Thursday, December 16, 2010
The Return of the Fighting Fi(a)t
She was with us for almost 38 years.
And now, after an exemplary service of so many years, that actually coincides with one's retirement, she has taken off, to return to the native place.
She preceded me in this house by two years . For someone accustomed to a lumbering Ambassadors she was pleasurably light, and a delight to manoeuvre.
Her first trip out of state , was to Goa in the winter of 1975. No express highways, and food malls, but she expertly negotiated the narrow 30 degree U turn with 60 degrees gradient in the Khandala Ghats en route from Mumbai to Pune. Onwards via Kolhapur and Belgaum, to Goa, it was an trouble free ride. Goa with some bridgeless rivers then, and she would enjoy the slow ferry ride amidst the smells of diesel and feni, and the subsequent drive through the back roads. Of course, she didn't know we were enamoured of the native red "chira" stone cut from the mountains in Goa, and must have groaned aloud when we insisted on carrying home 4 such stones in the trunk, which caused several eyebrows to rise at the border check post, where they were convinced we were smuggling feni liquor.
Her next trip with us was in the summer of 1977 , almost a South India Darshan , as it were. Driving down the Western ghats, with trips to Bangalore, Mysore, Hubli, Bandipur National Forest, Mudumuali Sanctuary, and Ooty. Then down to Coimbatore in the southern plains. Languages changed several time, milestones , of course kept changing.
A day here and there, and she continued down to Thiruvanantapuram, then called Trivandrum. 3 days, of seeing museums, wonderful textiles, even a movie we didn't understand a word of, because it was in Tamil, and it was time to aim for India's southern tip. Kanyakumari/Cape Comorin, the confluence of the three oceans, and then back up the Coromandel Coast to Pondicherry , then Bangalore, and Hyderabad. The names of have changed now, but had she travelled now, she would have probably recognized the roads.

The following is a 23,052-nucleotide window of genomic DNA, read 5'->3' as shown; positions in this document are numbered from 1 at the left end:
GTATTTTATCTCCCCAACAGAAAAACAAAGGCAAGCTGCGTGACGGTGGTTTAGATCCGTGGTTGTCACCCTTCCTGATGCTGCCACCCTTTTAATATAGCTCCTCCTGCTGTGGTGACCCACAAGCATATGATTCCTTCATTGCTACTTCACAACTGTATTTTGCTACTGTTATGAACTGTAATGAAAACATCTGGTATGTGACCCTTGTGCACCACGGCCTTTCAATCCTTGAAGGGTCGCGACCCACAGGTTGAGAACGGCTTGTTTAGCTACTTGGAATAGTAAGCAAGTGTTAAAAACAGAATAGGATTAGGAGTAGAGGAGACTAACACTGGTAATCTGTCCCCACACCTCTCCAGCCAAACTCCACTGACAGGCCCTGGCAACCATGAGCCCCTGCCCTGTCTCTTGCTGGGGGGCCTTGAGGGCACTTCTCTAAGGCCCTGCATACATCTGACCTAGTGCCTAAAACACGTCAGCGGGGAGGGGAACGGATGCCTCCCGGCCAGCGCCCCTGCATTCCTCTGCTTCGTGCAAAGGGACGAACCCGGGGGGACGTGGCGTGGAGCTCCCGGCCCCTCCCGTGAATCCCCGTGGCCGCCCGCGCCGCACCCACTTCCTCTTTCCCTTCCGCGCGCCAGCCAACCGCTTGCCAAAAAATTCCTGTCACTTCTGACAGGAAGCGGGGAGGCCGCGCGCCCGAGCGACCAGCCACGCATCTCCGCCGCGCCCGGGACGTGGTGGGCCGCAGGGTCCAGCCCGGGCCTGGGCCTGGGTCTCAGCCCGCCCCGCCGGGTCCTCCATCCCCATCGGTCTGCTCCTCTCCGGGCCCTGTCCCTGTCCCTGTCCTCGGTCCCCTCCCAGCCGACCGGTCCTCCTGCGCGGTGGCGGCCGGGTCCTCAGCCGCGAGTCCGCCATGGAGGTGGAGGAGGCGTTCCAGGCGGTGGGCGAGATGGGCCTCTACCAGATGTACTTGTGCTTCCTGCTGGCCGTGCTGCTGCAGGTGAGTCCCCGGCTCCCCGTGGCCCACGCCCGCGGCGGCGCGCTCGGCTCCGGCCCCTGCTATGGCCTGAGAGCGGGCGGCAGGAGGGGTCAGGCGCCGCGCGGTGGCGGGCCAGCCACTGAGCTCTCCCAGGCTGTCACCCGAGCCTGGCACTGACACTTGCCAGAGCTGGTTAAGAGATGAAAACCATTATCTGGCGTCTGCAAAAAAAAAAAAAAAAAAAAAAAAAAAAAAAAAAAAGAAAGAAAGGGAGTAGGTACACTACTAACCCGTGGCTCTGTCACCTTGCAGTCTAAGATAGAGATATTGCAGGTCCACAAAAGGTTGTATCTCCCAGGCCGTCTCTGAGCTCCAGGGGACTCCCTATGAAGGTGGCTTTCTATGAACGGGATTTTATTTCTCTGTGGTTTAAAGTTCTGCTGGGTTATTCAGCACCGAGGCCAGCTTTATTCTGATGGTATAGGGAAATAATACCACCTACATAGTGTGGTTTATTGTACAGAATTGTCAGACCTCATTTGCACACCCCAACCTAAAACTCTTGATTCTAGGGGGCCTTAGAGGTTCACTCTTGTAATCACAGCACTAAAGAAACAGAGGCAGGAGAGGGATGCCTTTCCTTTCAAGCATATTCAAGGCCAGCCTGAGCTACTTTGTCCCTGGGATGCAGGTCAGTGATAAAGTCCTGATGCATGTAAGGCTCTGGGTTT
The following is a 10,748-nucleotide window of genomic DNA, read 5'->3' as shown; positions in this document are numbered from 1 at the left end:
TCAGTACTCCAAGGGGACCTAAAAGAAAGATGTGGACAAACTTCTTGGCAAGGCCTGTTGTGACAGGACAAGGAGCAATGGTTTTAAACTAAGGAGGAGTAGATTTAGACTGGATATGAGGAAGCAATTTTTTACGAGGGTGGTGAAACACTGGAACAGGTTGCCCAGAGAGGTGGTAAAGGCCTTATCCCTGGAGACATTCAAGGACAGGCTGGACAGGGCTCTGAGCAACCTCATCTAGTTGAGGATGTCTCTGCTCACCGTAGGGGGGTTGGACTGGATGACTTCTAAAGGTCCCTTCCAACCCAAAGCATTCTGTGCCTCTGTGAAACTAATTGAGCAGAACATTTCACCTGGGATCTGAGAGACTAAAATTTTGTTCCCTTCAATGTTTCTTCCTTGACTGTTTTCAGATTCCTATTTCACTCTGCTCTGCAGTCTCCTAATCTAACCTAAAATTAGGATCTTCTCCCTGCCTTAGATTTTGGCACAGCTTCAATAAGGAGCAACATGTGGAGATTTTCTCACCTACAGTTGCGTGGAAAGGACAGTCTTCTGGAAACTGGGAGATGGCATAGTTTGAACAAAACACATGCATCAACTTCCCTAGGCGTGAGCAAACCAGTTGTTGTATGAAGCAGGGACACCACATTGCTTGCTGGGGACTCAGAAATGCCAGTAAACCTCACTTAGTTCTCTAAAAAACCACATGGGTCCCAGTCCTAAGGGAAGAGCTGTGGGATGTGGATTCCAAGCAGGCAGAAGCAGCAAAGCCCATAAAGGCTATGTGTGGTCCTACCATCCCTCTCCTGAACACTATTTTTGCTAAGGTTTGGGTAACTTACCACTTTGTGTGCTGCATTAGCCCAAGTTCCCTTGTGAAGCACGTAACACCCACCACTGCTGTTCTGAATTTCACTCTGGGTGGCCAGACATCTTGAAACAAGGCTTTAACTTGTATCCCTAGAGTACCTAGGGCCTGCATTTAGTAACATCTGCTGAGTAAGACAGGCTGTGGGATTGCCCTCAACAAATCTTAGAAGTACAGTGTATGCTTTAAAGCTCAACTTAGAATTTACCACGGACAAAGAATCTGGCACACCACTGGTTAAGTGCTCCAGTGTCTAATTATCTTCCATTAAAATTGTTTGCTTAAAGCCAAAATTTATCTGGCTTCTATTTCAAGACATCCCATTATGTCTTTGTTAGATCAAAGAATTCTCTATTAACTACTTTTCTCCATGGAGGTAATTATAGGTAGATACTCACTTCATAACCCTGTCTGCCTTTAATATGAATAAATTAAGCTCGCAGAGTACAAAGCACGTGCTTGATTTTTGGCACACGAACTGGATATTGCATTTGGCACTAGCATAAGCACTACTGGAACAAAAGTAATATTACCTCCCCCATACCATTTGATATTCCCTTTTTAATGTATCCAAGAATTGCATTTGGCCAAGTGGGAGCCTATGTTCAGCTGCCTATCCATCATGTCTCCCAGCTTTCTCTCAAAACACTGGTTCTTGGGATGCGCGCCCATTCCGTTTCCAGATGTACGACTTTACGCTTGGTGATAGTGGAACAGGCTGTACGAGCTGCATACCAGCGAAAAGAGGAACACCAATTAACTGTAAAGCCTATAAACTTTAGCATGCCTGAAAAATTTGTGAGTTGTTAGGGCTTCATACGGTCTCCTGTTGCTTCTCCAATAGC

Several trips, a few years later, down the Maharashtra Coastal back roads, visiting folks in ancestral places, she certainly had her fill of forts, and beaches, areca nut and coconut plantations.
A couple of times, she did go northwest, towards Gujarat. There were some worrisome times, like the time she got stuck in some obnoxious fumes emanating from a collapsed chemical tanker, and the visibility was almost zero for a few kilometres.
Middle age makes your structure porous (ask me , I should know), and some of those fumes came on through the floor , and forced all the people to rush out shouting for help. Several cars banged against her unknowingly in the foggy fumes, and she did sustain grievous injuries. But miraculously, she was helped out by a altruistic lorry driver, who couldn't bear to see the little son of the house desperately in tears over all this and unwilling to abandon her.
She was back home the next day, bloody , banged but unbowed. She had several surgeries after that. But kept indicating the signs of age in the way she would groan when we made her travel fast. The Mumbai monsoons played havoc with her skin, and she had to get it patched and redone. For some years she looked green, and later on a dark blue.
But she would miraculously perform at all important times.
Like coming in from Lonavla in the ghats during torrential rains in the thick of night, because the only daughter of the house , on her regular maika trip to Mumbai (from Delhi) , was to be driven to the train station and going by taxis was not the done thing.
Like the time, she was the official conveyance for a dear neighbor's son's Nikkah (Moslem wedding service). She was to take the young couple back to the boy's house, and gave everyone a fright when she wouldn't budge, for a while. Good sense must have prevailed, because she did get going, and managed to do her wedding duties with great aplomb. Only when she tried to go out the next day, did they find out that she had a problem with her Bendix wheel. Which was to be an Achilles (w)heel of sorts.
Like the niggling bone fractures and muscle pulls that bother me, the Bendix wheel thing was really bothersome for her, and she would get stuck at all kinds of places, like in downtown Mumbai at rush hour, in torrential rain in slush along a lakeside, and sometimes even on an incline next to quarries and stuff with heavy truck traffic. She held her own, and always cooperated with who ever came to help.